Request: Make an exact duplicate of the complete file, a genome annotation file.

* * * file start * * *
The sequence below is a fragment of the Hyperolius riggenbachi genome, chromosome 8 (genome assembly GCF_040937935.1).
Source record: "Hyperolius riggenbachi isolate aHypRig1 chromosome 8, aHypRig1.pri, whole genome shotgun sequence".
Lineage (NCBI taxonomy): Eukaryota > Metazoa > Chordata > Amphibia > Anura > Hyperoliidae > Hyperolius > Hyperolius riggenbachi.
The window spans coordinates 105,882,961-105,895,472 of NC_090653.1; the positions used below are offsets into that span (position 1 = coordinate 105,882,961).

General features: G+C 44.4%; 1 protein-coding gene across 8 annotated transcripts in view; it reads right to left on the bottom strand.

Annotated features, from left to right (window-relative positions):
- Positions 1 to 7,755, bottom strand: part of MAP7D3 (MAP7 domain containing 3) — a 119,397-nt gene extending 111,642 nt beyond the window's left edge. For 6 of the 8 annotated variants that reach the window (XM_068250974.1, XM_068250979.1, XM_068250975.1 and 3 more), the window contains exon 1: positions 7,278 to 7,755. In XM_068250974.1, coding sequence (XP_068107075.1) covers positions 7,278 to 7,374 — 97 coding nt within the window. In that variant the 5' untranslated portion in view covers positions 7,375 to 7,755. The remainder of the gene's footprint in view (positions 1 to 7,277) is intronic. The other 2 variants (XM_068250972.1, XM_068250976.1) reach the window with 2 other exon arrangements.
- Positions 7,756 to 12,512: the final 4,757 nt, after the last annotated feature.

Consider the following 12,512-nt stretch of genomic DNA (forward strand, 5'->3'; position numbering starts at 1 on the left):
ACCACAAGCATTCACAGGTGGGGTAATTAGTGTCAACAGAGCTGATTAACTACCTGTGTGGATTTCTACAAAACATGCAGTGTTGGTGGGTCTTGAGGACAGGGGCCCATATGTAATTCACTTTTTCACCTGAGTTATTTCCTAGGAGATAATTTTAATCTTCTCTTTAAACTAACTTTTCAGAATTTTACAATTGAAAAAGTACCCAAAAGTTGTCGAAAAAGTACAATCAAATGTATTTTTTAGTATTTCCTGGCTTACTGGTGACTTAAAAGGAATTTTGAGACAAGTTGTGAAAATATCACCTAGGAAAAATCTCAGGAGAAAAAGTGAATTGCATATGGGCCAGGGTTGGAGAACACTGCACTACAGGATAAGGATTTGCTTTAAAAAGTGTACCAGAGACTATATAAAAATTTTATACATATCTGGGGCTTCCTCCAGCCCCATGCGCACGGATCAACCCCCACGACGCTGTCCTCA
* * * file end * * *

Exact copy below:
The sequence below is a fragment of the Hyperolius riggenbachi genome, chromosome 8 (genome assembly GCF_040937935.1).
Source record: "Hyperolius riggenbachi isolate aHypRig1 chromosome 8, aHypRig1.pri, whole genome shotgun sequence".
Lineage (NCBI taxonomy): Eukaryota > Metazoa > Chordata > Amphibia > Anura > Hyperoliidae > Hyperolius > Hyperolius riggenbachi.
The window spans coordinates 105,882,961-105,895,472 of NC_090653.1; the positions used below are offsets into that span (position 1 = coordinate 105,882,961).

General features: G+C 44.4%; 1 protein-coding gene across 8 annotated transcripts in view; it reads right to left on the bottom strand.

Annotated features, from left to right (window-relative positions):
- Positions 1 to 7,755, bottom strand: part of MAP7D3 (MAP7 domain containing 3) — a 119,397-nt gene extending 111,642 nt beyond the window's left edge. For 6 of the 8 annotated variants that reach the window (XM_068250974.1, XM_068250979.1, XM_068250975.1 and 3 more), the window contains exon 1: positions 7,278 to 7,755. In XM_068250974.1, coding sequence (XP_068107075.1) covers positions 7,278 to 7,374 — 97 coding nt within the window. In that variant the 5' untranslated portion in view covers positions 7,375 to 7,755. The remainder of the gene's footprint in view (positions 1 to 7,277) is intronic. The other 2 variants (XM_068250972.1, XM_068250976.1) reach the window with 2 other exon arrangements.
- Positions 7,756 to 12,512: the final 4,757 nt, after the last annotated feature.

Consider the following 12,512-nt stretch of genomic DNA (forward strand, 5'->3'; position numbering starts at 1 on the left):
ACCACAAGCATTCACAGGTGGGGTAATTAGTGTCAACAGAGCTGATTAACTACCTGTGTGGATTTCTACAAAACATGCAGTGTTGGTGGGTCTTGAGGACAGGGGCCCATATGTAATTCACTTTTTCACCTGAGTTATTTCCTAGGAGATAATTTTAATCTTCTCTTTAAACTAACTTTTCAGAATTTTACAATTGAAAAAGTACCCAAAAGTTGTCGAAAAAGTACAATCAAATGTATTTTTTAGTATTTCCTGGCTTACTGGTGACTTAAAAGGAATTTTGAGACAAGTTGTGAAAATATCACCTAGGAAAAATCTCAGGAGAAAAAGTGAATTGCATATGGGCCAGGGTTGGAGAACACTGCACTACAGGATAAGGATTTGCTTTAAAAAGTGTACCAGAGACTATATAAAAATTTTATACATATCTGGGGCTTCCTCCAGCCCCATGCGCACGGATCAACCCCCACGACGCTGTCCTCA